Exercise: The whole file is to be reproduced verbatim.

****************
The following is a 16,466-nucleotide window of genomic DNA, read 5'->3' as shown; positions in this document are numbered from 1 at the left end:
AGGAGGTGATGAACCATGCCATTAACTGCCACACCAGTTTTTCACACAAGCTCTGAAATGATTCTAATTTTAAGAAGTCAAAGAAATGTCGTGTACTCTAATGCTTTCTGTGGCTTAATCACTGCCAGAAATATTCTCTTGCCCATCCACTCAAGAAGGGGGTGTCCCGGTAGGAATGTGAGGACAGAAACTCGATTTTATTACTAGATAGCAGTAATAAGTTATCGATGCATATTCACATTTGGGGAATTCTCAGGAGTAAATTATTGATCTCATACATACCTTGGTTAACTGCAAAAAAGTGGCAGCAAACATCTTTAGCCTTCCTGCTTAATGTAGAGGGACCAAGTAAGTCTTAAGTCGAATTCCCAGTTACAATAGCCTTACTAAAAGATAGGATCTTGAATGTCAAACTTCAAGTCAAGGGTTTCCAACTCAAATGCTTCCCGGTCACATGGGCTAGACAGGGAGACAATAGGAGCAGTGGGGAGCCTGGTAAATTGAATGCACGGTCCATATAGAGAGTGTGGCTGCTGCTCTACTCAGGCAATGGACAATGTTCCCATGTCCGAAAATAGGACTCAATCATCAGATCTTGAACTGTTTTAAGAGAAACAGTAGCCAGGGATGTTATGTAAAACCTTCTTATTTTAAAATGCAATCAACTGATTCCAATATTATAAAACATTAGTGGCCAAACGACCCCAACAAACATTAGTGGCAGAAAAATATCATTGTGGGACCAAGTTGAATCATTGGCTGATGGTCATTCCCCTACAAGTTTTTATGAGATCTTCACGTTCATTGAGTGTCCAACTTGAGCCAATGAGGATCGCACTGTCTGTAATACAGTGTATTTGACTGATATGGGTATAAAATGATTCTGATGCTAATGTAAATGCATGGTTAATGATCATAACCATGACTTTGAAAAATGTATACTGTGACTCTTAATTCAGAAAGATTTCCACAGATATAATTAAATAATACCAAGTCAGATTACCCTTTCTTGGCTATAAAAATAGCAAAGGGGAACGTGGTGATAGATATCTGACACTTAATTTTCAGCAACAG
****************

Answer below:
The following is a 16,466-nucleotide window of genomic DNA, read 5'->3' as shown; positions in this document are numbered from 1 at the left end:
AGGAGGTGATGAACCATGCCATTAACTGCCACACCAGTTTTTCACACAAGCTCTGAAATGATTCTAATTTTAAGAAGTCAAAGAAATGTCGTGTACTCTAATGCTTTCTGTGGCTTAATCACTGCCAGAAATATTCTCTTGCCCATCCACTCAAGAAGGGGGTGTCCCGGTAGGAATGTGAGGACAGAAACTCGATTTTATTACTAGATAGCAGTAATAAGTTATCGATGCATATTCACATTTGGGGAATTCTCAGGAGTAAATTATTGATCTCATACATACCTTGGTTAACTGCAAAAAAGTGGCAGCAAACATCTTTAGCCTTCCTGCTTAATGTAGAGGGACCAAGTAAGTCTTAAGTCGAATTCCCAGTTACAATAGCCTTACTAAAAGATAGGATCTTGAATGTCAAACTTCAAGTCAAGGGTTTCCAACTCAAATGCTTCCCGGTCACATGGGCTAGACAGGGAGACAATAGGAGCAGTGGGGAGCCTGGTAAATTGAATGCACGGTCCATATAGAGAGTGTGGCTGCTGCTCTACTCAGGCAATGGACAATGTTCCCATGTCCGAAAATAGGACTCAATCATCAGATCTTGAACTGTTTTAAGAGAAACAGTAGCCAGGGATGTTATGTAAAACCTTCTTATTTTAAAATGCAATCAACTGATTCCAATATTATAAAACATTAGTGGCCAAACGACCCCAACAAACATTAGTGGCAGAAAAATATCATTGTGGGACCAAGTTGAATCATTGGCTGATGGTCATTCCCCTACAAGTTTTTATGAGATCTTCACGTTCATTGAGTGTCCAACTTGAGCCAATGAGGATCGCACTGTCTGTAATACAGTGTATTTGACTGATATGGGTATAAAATGATTCTGATGCTAATGTAAATGCATGGTTAATGATCATAACCATGACTTTGAAAAATGTATACTGTGACTCTTAATTCAGAAAGATTTCCACAGATATAATTAAATAATACCAAGTCAGATTACCCTTTCTTGGCTATAAAAATAGCAAAGGGGAACGTGGTGATAGATATCTGACACTTAATTTTCAGCAACAG